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    The 15-33 has it's place, like trails and big hills. We still had to down shift to third on the big, steep hill in the neighborhood. The 15 may be the go to gear for the mini bike drags next year.:LOL: 16 is going back on soon.
     
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  10. racerx

    racerx Administrator
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    Drag racing is another story altogether... all about 0-10mph, the first 60 feet, probably less. I'd compare that to gearing for swap meet riding, where top speeds are nowhere near what the motor can pull and being able to all but drop the clutch from a dead dig translates into huge pulling power/rapid acceleration out of the hole.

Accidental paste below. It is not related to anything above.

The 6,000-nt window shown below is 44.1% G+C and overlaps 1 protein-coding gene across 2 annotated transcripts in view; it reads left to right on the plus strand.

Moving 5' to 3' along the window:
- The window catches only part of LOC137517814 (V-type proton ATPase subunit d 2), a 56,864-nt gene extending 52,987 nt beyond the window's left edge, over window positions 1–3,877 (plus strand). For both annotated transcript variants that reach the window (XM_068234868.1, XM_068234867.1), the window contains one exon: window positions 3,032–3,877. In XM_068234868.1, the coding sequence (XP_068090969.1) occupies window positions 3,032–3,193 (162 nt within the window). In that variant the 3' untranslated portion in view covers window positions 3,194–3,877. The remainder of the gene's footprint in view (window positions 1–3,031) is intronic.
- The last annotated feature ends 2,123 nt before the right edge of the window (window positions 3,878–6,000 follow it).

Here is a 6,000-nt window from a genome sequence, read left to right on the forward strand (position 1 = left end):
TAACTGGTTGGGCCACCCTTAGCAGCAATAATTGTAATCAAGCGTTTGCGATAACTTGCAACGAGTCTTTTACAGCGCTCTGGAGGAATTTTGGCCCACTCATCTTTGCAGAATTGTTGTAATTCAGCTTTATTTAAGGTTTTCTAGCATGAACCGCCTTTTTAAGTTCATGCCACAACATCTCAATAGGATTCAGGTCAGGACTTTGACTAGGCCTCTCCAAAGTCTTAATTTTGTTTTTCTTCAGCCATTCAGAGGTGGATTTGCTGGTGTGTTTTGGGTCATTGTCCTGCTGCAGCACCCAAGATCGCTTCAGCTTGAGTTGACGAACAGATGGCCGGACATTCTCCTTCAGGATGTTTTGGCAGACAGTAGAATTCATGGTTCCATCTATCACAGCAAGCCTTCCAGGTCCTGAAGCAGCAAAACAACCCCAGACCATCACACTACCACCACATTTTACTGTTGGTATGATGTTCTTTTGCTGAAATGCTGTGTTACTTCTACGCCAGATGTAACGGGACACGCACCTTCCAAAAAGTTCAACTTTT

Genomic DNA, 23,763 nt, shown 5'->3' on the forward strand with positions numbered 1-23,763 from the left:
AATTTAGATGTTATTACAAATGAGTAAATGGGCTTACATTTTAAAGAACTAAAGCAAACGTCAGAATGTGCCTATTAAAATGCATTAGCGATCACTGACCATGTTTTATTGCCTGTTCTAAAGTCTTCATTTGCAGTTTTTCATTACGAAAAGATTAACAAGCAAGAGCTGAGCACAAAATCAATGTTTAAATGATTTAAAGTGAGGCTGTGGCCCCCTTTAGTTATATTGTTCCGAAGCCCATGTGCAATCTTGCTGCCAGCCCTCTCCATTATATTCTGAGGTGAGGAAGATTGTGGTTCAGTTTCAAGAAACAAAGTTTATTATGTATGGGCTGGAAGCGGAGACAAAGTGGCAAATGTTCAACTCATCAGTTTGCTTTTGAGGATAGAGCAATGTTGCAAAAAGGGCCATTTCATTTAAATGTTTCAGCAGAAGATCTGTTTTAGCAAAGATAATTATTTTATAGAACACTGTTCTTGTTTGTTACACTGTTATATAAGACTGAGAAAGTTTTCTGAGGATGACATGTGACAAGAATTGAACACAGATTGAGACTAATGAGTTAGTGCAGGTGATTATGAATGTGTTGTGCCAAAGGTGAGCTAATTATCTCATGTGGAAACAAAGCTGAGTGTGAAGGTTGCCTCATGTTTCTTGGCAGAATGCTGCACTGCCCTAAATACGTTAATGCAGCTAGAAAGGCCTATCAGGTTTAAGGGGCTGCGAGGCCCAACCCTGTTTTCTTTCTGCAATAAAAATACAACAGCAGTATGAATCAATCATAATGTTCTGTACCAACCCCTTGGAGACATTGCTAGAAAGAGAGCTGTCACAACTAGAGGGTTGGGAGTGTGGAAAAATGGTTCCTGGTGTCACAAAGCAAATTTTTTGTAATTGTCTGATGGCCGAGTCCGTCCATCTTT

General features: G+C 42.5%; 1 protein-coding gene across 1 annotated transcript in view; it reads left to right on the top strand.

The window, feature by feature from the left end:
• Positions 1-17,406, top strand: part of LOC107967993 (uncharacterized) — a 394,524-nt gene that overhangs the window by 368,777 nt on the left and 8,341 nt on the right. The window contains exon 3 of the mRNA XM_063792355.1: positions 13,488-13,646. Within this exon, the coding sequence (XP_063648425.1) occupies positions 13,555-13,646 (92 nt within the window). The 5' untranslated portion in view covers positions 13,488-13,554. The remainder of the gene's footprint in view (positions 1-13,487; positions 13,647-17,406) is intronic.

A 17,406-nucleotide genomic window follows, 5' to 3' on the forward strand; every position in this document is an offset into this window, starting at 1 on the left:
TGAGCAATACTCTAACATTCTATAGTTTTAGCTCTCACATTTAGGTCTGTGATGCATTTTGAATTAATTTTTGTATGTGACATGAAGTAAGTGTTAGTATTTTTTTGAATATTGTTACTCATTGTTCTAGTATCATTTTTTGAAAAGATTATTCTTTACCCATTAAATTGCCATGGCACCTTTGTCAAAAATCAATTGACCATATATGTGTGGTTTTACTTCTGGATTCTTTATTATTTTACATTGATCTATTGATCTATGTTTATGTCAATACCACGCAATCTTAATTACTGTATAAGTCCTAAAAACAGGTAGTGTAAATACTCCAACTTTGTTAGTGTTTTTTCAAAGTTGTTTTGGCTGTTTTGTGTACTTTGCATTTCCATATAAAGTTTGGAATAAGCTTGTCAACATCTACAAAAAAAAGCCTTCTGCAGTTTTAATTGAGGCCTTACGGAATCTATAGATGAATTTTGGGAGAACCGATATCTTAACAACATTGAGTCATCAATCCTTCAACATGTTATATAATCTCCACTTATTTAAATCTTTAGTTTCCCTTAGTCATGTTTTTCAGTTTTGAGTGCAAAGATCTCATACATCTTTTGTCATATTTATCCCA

Road riding over longer distances, like 100+ miles in an afternoon, is the other end of the spectrum. That takes some saddle time and testing to truly dial-in the gearing. If you never ride more than, say, 30 miles at a stretch/50 miles in a day, it really doesn't matter that much. Go out for 3,4,5 hours over the road and you'll not only notice things for the first time, some otherwise minor things may become downright annoying. For example, every single has a "sweet spot" in the revband...as well as a rough spot, usually only a few hundred rpm wide. If it happens to fall just at the speed where you tend to cruise along, being unable to see clear images in the mirrors, plus the "buzziness", may grate on your nerves after a time. It's amazing just how much difference a slight change in cruising rpm can make. It also depends upon how discriminating a rider is in their mechanical preferences. In case it's not crystal clear, already, I border on obsessive when it comes to carburetion & gearing; IMHO, those are like "free horsepower"...or, more accurately, horsepower you needlessly give away when those parameters are less than optimal.